Former U.S. Defense Secretary Leon Panetta, arguing against any reduction in military funding, claimed that any decrease “would result in job cuts that would add potentially one (percentage point) to the national unemployment rate.”
A closer examination will reveal something different. By not producing a life-serving product, i.e., an article used for either consumption or for further production, military spending is not only the worst of available choices for job creation, it contributes to industrial and infrastructure decay.
Researchers at the
A permanent war economy also leads to deindustrialization and the slow death of local communities. Workers are led to believe that it is due to their excessively high wages that multinational corporations transfer production overseas. While it is true that multinational corporations have transferred production to countries such as Mexico and the Philippines to profit from low wages, that in itself does not explain how after World War II the U.S. auto industry, for example, paid the highest wages in the industry while still being able to produce the lowest price per pound of vehicle in the Ford, Chevrolet, and Plymouth plants, and why they no longer can (or will). Nor does it explain how Japanese and European automakers have been able to seize a large chunk of the North American market.
These are questions
In the 1950s, in the heat of the space race between the Soviet Union and the
Since capability and performance are primary to the military when selecting a contractor, any incentive to offset costs by changes in internal production methods and design were discarded by the leading manufacturers. Costs were simply “passed” along to be added to the final price. This cost-maximizing is at the root of the exponential increase in the cost of military equipment, such as the F-35 fighter jet, which has increased in price by more than 93% before even being put into operation.
Between 1971 and 1978, as the new management style of cost-maximizing became more widespread, the cost of machine tools increased on average by 85% annually, outpacing the rise in wages. Consequently, in important industries like steel and auto, there was no incentive to invest in new machinery, and this in turn led to an unprecedented decrease in productivity. The machine tools industry itself had failed to invest in the very technology it developed to improve productivity.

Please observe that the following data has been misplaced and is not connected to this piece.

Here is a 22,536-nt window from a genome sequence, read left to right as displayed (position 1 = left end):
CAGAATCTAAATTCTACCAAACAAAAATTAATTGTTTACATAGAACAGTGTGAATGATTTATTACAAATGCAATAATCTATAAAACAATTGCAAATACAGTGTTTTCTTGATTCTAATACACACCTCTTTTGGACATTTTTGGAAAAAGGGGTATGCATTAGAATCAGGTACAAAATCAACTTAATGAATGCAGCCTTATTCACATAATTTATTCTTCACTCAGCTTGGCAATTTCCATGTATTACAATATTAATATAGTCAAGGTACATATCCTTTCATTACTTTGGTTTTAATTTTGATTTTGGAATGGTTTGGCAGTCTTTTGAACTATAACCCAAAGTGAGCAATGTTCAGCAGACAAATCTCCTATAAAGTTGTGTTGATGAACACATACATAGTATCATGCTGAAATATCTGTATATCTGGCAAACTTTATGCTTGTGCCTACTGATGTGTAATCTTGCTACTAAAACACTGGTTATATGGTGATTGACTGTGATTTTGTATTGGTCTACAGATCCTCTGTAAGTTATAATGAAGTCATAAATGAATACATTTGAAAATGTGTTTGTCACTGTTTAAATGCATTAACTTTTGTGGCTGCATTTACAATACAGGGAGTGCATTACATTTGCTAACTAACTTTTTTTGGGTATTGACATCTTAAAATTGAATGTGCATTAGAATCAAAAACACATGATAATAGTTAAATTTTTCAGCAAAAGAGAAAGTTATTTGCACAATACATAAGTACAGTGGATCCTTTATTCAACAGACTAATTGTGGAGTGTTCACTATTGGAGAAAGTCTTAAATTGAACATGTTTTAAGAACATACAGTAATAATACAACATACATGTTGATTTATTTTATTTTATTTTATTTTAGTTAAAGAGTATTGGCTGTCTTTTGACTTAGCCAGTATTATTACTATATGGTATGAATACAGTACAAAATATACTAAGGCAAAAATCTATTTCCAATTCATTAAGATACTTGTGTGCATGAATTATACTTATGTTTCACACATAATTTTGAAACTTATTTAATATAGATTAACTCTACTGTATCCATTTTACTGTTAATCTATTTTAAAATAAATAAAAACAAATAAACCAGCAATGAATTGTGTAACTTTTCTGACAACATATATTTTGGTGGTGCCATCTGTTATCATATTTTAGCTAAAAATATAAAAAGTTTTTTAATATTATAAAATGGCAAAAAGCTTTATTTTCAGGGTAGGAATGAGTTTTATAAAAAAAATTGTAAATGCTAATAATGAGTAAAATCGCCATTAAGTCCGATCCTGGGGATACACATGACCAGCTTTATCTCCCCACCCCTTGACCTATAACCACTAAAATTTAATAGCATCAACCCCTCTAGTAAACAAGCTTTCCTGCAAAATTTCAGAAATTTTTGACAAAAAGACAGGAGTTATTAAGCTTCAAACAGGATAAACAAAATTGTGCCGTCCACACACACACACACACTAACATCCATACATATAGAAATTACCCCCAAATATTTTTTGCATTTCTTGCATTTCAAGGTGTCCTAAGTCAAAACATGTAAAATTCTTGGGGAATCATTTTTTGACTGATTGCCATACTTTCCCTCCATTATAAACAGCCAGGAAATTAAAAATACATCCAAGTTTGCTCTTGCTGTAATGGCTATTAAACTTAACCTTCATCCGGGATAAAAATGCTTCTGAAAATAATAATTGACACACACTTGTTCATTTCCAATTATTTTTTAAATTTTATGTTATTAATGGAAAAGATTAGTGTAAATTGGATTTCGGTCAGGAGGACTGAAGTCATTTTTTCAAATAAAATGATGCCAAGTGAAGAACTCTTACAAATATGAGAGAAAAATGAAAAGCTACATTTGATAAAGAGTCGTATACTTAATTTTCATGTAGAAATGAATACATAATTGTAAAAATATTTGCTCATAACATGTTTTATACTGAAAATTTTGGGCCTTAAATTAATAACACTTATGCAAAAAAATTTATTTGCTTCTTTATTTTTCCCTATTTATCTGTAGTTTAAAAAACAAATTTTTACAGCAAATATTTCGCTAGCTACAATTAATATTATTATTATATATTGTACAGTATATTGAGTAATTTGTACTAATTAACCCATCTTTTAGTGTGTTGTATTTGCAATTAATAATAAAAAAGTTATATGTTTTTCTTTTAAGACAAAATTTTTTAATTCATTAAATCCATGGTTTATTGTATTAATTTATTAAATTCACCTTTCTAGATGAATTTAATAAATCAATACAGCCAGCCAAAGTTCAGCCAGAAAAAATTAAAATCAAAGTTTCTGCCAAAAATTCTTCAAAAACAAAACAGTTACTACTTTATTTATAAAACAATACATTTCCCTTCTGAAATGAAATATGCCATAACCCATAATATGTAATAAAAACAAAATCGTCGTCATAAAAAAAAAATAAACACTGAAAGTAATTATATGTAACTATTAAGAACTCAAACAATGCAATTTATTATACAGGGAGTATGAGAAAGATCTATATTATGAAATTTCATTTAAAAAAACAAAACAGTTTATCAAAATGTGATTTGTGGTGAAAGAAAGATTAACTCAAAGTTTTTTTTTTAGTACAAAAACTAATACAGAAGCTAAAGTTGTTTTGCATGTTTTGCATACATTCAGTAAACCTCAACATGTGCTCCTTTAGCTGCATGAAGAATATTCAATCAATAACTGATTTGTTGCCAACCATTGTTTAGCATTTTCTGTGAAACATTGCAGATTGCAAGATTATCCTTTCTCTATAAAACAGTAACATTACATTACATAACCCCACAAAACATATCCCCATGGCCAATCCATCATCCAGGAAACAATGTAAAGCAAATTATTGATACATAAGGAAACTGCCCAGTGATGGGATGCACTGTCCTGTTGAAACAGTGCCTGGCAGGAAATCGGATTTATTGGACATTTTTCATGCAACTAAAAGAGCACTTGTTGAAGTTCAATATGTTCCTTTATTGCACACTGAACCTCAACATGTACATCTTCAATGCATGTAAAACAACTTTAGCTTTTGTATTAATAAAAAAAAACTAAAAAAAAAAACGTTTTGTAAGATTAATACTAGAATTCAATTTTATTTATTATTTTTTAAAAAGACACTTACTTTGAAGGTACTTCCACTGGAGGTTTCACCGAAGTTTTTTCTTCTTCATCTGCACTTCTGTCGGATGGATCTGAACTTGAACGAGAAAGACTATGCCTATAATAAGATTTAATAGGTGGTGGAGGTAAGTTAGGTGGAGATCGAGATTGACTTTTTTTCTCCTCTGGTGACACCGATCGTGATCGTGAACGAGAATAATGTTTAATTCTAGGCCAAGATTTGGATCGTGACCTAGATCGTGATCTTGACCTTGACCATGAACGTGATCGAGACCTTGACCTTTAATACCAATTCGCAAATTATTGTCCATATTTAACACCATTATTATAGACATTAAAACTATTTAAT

In the decade 1965-1975, annual productivity growth in
The massive quantity of capital needed to feed the war machine has also led to
the deterioration of infrastructure and social services. “The federal government,”
writes Melman (p. 231), “has
been milking the economy of
Healthcare, social services, education, and clean water have all been shortchanged to fund the war machine. In 1981, according to a report by the Council of State Planning Agencies, one out of every five bridges required rehabilitation or reconstruction; the Interstate Highway System was deteriorating at a rate requiring reconstruction of 2,000 miles of road a year; and 9,000 dams were in need of safety improvements (p. 228).
The case of
Due the application of federal funds to the war machine, an estimated 1,015,000
man-years of labour was lost between 1977-1978. This estimate, however, does
not include the secondary effects of the absorption of capital by the war
machine, “like further productivity forgone owing to the economically
nonproductive character of military goods and services.” (p. 238). The social cost of the